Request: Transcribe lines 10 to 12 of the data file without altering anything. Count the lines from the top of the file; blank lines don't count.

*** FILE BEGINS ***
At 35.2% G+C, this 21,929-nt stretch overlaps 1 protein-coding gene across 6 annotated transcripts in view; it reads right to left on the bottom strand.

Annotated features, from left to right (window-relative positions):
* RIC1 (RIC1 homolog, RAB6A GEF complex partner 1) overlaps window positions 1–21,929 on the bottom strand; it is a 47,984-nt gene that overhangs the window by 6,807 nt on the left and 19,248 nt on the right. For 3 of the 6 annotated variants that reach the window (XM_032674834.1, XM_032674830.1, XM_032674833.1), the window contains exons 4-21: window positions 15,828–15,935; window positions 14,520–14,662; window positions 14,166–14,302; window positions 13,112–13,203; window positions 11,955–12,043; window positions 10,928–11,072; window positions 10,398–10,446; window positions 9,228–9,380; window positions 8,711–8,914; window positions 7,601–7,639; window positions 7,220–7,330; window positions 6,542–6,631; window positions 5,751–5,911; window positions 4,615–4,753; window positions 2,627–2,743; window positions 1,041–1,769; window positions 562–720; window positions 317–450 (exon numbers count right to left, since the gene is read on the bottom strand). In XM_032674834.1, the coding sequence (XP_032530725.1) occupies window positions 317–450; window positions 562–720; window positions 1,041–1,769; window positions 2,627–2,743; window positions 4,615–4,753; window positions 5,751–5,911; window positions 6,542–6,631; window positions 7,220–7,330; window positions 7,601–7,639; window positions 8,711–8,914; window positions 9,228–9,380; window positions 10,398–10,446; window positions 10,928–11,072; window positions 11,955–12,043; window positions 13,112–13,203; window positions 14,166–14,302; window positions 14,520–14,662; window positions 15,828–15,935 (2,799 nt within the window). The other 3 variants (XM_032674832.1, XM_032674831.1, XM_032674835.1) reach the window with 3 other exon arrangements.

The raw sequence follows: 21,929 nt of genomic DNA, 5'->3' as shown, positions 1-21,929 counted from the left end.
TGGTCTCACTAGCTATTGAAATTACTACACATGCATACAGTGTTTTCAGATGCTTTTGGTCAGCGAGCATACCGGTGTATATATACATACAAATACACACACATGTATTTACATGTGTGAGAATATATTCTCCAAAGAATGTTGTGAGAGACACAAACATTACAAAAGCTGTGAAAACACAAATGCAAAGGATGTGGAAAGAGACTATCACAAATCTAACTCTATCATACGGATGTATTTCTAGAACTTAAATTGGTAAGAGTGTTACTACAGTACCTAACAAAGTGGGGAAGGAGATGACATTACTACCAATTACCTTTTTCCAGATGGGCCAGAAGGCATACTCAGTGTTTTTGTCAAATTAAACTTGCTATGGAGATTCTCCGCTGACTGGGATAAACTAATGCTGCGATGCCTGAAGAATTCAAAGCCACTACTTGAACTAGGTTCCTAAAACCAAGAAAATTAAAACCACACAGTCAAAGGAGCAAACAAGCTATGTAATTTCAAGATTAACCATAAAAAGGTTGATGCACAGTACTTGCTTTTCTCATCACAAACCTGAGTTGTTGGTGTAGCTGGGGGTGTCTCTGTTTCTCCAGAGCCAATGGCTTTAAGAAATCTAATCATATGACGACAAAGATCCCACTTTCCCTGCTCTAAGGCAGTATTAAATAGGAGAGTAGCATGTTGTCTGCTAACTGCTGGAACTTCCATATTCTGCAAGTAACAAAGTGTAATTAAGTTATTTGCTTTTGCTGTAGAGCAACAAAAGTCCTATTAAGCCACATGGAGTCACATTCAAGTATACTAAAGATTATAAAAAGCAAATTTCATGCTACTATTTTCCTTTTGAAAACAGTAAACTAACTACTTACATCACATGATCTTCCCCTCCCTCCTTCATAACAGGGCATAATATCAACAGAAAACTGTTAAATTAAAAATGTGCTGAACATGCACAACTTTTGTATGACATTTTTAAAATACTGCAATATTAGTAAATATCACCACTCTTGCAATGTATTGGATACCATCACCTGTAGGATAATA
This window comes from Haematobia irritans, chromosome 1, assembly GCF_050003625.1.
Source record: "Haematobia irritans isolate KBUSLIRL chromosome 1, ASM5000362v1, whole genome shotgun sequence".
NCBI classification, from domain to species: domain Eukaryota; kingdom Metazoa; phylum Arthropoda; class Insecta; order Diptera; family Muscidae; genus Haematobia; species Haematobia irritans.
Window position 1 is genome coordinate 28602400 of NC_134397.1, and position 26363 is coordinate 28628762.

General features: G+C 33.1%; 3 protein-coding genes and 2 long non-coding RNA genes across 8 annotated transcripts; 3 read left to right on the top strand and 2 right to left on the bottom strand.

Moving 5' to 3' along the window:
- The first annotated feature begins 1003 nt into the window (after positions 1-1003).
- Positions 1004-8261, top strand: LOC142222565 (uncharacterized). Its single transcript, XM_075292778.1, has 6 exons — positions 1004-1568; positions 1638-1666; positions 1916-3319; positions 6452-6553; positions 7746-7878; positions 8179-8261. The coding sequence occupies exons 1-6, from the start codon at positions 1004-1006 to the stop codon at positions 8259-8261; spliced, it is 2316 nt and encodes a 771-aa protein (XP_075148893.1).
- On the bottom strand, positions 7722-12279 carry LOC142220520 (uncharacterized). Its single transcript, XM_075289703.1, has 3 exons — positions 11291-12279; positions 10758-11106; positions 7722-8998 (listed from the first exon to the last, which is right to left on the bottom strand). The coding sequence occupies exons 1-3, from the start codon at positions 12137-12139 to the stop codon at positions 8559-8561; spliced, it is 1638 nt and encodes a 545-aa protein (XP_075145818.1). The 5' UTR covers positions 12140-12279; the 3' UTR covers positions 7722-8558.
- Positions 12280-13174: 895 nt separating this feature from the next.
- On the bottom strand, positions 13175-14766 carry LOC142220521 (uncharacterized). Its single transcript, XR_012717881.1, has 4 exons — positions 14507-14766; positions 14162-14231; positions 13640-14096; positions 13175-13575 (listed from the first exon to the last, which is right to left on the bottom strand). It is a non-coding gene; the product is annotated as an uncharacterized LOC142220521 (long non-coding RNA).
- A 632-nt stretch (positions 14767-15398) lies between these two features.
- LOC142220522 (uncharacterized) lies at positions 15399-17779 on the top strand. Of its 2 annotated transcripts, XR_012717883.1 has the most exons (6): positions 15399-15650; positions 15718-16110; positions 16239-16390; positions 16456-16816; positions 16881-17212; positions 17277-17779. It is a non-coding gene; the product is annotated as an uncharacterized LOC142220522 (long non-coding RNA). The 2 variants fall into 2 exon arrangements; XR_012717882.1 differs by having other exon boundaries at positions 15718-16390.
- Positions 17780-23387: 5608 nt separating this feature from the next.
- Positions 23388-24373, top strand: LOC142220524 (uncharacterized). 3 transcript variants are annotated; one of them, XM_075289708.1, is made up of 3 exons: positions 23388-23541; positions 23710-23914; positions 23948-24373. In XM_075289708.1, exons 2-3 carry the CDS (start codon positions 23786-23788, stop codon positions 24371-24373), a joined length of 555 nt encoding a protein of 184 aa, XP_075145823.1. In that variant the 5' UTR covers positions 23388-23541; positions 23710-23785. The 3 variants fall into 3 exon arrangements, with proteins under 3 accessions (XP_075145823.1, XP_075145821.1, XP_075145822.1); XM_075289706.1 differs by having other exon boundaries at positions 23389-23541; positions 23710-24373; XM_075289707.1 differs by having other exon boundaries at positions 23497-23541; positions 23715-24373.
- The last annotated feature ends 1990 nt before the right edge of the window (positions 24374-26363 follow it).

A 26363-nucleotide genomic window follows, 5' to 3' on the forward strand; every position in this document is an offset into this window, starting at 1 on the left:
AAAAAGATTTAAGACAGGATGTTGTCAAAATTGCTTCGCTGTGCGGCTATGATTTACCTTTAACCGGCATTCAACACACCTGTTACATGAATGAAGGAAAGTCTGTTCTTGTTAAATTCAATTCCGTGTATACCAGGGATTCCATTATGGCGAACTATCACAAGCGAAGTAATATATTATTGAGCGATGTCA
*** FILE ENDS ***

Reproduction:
General features: G+C 33.1%; 3 protein-coding genes and 2 long non-coding RNA genes across 8 annotated transcripts; 3 read left to right on the top strand and 2 right to left on the bottom strand.

Moving 5' to 3' along the window:
- The first annotated feature begins 1003 nt into the window (after positions 1-1003).